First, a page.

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Make the most of windy weather

Just because the sun has gone it doesn't mean you can't go to the beach. Wrap up well and try an activity like flying a kite.

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Dance it off

Hold a disco or some other activity so that the children can be active and burn up some of the calories they will be eating.

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Shopping

Christmas

Little steps for a healthier christmas

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Stock up on some quick options

Get some canned and dried nutritious foods for your kitchen cupboard. You can rustle up a healthy meal in minutes with tinned fish and tomatoes, pasta and dried herbs. Or baked beans on toast - super fast and protein packed!

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Stock up on tinned and frozen vegetables

All types of vegetables count towards our 5-a-day - fresh, frozen and canned. Get some for your cupboard to use when fresh supplies are low or worse for wear.

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Eat before you shop

It's never a good idea to shop on an empty stomach. You're more likely to rush things, make poor choices and go for a quick sugar fix by picking up an unhealthy snack.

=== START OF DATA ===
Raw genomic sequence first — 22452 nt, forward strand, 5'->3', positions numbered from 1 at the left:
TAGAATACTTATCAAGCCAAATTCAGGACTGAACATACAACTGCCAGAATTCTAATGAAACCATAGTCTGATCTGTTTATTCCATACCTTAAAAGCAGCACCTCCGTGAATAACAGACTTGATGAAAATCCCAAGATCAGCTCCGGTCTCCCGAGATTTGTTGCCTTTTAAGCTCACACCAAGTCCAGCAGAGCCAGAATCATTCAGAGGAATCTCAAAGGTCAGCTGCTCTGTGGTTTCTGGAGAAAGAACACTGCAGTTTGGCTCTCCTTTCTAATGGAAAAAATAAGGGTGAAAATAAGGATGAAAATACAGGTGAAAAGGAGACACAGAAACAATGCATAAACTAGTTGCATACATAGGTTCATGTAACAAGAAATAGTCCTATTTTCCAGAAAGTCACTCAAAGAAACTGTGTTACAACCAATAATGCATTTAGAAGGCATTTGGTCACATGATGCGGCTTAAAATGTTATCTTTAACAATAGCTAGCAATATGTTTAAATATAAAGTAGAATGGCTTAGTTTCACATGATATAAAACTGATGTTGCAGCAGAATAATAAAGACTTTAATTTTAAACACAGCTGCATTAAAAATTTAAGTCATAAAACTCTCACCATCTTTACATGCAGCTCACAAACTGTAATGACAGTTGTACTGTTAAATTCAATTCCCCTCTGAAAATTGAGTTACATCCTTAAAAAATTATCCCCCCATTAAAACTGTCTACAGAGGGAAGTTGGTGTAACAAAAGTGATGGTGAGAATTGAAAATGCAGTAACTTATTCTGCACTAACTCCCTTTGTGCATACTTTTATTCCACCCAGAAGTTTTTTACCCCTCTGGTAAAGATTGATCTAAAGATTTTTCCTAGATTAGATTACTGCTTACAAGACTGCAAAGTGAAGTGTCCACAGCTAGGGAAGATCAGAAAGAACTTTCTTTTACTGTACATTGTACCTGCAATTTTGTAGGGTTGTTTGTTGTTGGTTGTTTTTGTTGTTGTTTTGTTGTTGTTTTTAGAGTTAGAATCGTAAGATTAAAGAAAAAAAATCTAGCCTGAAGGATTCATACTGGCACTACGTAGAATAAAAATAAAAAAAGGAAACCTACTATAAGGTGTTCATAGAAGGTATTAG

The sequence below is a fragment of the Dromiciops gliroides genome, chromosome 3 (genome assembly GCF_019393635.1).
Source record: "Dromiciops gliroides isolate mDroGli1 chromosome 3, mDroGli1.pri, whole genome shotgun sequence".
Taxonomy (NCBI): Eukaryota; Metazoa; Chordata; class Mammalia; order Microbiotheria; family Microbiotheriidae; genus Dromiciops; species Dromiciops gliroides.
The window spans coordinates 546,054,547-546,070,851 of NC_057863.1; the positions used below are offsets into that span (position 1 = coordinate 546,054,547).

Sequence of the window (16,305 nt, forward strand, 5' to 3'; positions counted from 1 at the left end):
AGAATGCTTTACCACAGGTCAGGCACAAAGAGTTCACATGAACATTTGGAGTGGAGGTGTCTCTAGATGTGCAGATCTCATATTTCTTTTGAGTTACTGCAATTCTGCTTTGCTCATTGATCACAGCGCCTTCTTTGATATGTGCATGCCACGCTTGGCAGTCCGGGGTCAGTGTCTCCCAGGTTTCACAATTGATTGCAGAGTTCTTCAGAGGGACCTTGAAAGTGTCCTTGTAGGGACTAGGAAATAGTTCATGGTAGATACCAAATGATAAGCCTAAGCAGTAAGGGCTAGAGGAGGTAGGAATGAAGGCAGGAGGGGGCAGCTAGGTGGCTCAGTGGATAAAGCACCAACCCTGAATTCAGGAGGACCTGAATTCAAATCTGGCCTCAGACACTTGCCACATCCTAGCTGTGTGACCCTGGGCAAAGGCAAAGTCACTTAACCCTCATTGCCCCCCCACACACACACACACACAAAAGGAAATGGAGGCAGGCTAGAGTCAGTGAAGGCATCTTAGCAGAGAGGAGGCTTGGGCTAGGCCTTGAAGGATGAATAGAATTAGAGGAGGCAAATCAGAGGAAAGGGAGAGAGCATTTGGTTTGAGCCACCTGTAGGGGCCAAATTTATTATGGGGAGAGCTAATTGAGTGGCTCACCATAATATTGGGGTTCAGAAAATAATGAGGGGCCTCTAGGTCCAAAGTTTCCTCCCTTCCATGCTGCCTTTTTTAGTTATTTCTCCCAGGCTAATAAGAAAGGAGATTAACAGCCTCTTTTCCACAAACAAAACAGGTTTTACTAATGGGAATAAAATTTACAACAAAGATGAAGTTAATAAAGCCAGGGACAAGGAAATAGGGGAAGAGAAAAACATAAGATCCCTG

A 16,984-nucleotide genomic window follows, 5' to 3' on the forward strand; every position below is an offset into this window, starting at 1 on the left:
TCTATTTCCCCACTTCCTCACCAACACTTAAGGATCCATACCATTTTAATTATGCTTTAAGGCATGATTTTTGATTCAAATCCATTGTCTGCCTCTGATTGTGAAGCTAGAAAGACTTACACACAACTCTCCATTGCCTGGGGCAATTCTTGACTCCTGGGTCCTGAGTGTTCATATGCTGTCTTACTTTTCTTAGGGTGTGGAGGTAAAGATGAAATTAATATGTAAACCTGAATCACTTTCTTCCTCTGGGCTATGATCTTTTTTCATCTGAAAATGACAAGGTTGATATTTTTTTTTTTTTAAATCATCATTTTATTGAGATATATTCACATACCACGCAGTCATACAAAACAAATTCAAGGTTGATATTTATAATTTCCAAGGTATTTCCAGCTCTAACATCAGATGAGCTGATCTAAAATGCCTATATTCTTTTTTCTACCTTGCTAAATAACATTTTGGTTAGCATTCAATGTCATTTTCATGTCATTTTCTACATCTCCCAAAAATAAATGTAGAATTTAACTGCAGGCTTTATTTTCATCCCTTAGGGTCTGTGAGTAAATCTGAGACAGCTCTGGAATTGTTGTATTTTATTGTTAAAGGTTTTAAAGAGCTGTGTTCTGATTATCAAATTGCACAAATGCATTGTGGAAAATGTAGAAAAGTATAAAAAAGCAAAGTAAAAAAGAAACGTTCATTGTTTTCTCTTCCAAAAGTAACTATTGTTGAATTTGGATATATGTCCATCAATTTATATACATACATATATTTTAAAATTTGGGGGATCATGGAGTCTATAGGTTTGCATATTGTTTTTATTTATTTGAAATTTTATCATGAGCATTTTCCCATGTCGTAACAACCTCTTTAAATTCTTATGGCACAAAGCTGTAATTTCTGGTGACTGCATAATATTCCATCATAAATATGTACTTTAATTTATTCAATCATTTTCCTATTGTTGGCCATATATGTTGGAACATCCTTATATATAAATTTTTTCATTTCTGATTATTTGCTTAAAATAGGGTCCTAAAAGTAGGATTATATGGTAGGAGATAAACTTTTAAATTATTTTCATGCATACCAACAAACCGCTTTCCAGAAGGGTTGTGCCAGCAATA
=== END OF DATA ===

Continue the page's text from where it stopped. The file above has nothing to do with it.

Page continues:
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Plan your snacks

Let your children have some choice in what their snack foods are. If you agree this with them it will be easier to stick to the plan during the week.

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Make food fun

Serve party food in interesting ways such as pineapple shells filled with fruit and sandwiches cut into different shapes.

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Love the labels

Learn to read food labels, and take advantage of information that will help you make healthy shopping choices. Compare like for like products and choose those that are lower in fat, salt and sugar.